Boaters are very superstitious. There are certain words you should never say on a boat - "sink" is a good example. It's bad luck to have bananas on a boat - I may be superstitious but I can't follow this one, I like bananas too much. Perhaps the most well known belief is that it is bad luck to change the name of a boat.
So, what is a boater to do when they purchase a used boat and don't like the name or have a name that they wish to continue from boat to boat? Simple, complete the name changing ritual. Here are the quick easy steps to follow -- Wait! Sorry, it's not that simple. There are a million different "correct" rituals to follow. Instead, do your research, talk to friends, and choose the pieces that make the most sense to you.
The name changing ceremony according to Julie:
1. Take the boat out of the slip and anchor somewhere away from your marina.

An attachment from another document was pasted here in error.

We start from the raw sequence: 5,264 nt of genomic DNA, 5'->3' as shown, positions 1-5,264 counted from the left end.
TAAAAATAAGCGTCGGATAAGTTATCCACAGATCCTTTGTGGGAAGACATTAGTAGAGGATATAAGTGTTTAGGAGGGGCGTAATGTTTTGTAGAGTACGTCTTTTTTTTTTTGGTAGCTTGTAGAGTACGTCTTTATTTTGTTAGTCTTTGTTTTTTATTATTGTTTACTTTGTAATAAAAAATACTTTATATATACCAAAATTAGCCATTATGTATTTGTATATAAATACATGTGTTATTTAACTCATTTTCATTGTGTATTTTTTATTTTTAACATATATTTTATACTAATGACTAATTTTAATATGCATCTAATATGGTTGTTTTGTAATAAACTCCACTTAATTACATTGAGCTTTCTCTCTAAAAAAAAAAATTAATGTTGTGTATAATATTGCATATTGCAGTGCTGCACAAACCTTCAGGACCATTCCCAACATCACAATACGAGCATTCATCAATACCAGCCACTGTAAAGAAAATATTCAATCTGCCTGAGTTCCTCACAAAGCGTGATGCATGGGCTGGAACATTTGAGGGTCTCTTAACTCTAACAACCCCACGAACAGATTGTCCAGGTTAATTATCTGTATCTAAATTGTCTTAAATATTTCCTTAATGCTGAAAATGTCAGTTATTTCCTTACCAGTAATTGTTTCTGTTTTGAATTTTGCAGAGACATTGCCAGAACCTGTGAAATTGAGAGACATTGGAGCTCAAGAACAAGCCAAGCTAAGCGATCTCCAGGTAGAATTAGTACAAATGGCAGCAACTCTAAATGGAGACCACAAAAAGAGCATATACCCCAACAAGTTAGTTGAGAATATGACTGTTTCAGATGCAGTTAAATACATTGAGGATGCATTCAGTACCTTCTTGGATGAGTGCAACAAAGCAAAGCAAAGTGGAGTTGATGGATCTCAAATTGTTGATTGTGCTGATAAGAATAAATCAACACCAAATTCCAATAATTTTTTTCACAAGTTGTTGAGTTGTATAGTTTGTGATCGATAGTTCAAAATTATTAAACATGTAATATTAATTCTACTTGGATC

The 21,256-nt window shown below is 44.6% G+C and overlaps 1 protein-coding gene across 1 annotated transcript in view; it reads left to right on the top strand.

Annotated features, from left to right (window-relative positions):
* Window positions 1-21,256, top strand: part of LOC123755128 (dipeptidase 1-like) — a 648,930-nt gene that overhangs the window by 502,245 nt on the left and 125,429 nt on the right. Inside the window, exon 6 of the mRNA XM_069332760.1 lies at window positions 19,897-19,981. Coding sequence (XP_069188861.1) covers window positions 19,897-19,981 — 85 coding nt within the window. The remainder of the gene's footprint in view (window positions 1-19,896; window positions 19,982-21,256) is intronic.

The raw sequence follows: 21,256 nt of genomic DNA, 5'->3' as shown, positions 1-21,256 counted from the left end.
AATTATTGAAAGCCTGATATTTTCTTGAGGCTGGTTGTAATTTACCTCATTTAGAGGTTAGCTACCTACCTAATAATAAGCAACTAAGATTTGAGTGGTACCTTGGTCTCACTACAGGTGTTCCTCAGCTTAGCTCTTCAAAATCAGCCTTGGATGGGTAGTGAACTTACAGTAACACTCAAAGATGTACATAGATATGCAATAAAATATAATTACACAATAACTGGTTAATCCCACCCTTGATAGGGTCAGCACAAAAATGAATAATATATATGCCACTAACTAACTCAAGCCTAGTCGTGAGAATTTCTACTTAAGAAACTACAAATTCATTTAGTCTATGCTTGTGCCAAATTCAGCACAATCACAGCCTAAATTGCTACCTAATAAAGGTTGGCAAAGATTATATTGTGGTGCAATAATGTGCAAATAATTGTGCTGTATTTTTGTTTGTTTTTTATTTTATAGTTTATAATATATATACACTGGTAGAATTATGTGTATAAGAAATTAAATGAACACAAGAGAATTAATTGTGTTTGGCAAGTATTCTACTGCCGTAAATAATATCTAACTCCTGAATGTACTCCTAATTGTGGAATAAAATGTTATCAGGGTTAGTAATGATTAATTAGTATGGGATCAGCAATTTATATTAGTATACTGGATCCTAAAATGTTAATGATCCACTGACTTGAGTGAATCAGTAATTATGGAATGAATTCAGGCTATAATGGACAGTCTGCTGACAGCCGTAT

2. Use a hair dryer to heat the old lettering and a scraper to carefully remove the old name.
3. Watch numerous police boats go by laughing at you as you slave away at this process. Why so many police boats? The Baltimore Kinetic Sculpture Race was happening the same day and they were patrolling the area around the water portion of the race. (I didn't actually see anyone laughing at us but it sure felt that way.)
4. Take a moment to celebrate the completion of an arduous task.
5. Write the old name of the boat on a piece of paper and fold the paper into an origami boat.
6. Grab a bottle of wine and pour three glasses. I used a bottle that I had won at a wine night at Sorso's Café. Sorso's is at our new marina- and it's a fabulous place - check it out. Some people use champagne, I chose to use a bottle with a connection to our home marina.
8. Make a toast to Neptune, God of the Sea, asking him to take the old name back and please bless the boat with the new name.
9. Give an offering of an entire glass of wine to Neptune.
10. Each of you then gets to enjoy the wine in the other two glasses.
11. Make sure there are no pictures of the old name (which is why there are very few pictures in this post) and never speak the name again.
12. Return to port as a new boat.
The main blog photo has been updated with a picture of the boat with her new name. I'll post the details of that process within a couple days -- this time there are lots of pictures.